"Incisive, engrossing, controversial, and circumspect, Kipnis offers a trenchant examination of the political and personal state of contemporary feminism." Booklist
"You've encountered most of the ideas in The Female Thing before, but Kipnis has a way of distilling them down to a well-turned sentence or two that's very pleasing. Hers isn't a gift to be taken lightly, since in the process she makes it clear how untenable many of those ideas are." Laura Miller, Salon.com
Book News Annotation:
Kipnis (media studies, Northwestern U.) ponders the female psyche in the aftermath of second-wave feminism and part-way to gender equality. Feminism has come up against the inner woman, she argues: masculine privilege would have ended long ago without female compliance. She has not indexed her work.
Annotation ©2007 Book News, Inc., Portland, OR (booknews.com)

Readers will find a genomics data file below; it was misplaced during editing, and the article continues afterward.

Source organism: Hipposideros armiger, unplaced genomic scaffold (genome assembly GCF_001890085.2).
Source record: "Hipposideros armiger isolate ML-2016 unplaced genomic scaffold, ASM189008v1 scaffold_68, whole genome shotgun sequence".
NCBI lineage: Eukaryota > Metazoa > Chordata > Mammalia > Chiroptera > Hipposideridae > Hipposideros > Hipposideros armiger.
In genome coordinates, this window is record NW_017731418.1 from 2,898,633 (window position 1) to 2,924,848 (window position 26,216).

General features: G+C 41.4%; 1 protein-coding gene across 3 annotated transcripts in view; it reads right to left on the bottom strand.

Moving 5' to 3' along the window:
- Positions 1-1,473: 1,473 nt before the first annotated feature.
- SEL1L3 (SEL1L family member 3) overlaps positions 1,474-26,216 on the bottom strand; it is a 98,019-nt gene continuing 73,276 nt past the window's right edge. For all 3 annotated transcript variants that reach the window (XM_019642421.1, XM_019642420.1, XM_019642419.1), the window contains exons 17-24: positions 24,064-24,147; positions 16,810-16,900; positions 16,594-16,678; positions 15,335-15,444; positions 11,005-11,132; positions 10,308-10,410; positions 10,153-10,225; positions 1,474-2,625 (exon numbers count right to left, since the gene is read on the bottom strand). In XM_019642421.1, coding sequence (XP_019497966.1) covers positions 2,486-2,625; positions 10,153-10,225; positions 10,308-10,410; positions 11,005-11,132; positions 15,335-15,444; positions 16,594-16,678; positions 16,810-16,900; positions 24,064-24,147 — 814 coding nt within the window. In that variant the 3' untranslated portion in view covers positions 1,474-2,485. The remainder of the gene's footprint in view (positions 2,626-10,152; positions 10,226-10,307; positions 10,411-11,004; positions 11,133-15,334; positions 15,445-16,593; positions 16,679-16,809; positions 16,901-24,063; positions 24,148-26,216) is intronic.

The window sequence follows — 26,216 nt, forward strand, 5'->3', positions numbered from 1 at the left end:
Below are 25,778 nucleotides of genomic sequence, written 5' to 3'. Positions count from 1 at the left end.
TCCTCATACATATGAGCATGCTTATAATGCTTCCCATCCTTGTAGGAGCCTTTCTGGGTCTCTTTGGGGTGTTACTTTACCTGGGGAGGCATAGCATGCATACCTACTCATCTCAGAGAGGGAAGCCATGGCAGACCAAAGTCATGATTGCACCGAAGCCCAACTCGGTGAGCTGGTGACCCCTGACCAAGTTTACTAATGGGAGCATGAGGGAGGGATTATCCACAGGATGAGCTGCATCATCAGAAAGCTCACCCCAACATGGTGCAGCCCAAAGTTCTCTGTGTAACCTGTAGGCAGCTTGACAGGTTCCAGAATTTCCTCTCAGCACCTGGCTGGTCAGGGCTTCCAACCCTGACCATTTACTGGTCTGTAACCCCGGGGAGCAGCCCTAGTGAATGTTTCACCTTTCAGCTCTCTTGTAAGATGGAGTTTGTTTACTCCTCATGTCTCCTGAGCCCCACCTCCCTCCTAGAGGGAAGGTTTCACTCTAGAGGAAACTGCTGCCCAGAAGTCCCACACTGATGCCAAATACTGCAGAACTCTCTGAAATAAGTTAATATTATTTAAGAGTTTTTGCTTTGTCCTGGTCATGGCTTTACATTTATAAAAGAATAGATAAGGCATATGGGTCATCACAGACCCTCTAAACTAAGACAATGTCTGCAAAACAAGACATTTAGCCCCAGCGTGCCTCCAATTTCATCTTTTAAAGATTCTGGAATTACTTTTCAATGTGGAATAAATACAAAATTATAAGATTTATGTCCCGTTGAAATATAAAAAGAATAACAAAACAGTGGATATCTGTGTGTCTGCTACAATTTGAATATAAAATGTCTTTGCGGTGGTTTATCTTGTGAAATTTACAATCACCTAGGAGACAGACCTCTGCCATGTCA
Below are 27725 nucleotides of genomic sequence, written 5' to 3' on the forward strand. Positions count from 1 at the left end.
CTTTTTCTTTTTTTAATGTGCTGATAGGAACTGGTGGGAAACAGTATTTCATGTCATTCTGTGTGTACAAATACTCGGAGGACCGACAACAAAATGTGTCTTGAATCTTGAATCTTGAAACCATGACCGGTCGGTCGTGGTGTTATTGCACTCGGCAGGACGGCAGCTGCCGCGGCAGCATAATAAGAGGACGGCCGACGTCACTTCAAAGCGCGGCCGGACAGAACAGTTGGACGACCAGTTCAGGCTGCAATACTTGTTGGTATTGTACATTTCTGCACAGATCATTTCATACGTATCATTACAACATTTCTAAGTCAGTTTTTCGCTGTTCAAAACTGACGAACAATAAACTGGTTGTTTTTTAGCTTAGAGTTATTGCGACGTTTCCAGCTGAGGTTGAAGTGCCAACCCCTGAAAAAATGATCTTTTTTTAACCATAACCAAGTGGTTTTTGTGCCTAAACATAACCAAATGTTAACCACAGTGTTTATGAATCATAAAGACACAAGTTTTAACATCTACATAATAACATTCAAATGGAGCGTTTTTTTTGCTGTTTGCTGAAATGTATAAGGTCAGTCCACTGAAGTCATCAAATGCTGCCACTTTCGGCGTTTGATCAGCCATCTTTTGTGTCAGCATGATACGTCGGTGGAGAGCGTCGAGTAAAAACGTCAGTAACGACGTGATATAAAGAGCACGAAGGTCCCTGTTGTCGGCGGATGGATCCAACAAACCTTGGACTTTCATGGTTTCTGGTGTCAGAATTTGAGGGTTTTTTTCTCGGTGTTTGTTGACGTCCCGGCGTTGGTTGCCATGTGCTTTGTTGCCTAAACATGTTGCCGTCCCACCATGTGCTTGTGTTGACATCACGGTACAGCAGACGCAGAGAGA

Book News Annotation:
Kipnis (media studies, Northwestern U.) ponders the female psyche in the aftermath of second-wave feminism and part-way to gender equality. Feminism has come up against the inner woman, she argues: masculine privilege would have ended long ago without female compliance. She has not indexed her work. Annotation Â©2007 Book News, Inc., Portland, OR (booknews.com)
About the Author
Laura Kipnis is a professor of media studies at Northwestern University. She has received fellowships and grants from the Guggenheim Foundation, the Rockefeller Foundation, and the National Endowment for the Arts. She is the author of many essays and articles on sexual politics and contemporary culture, and of the book Against Love: A Polemic.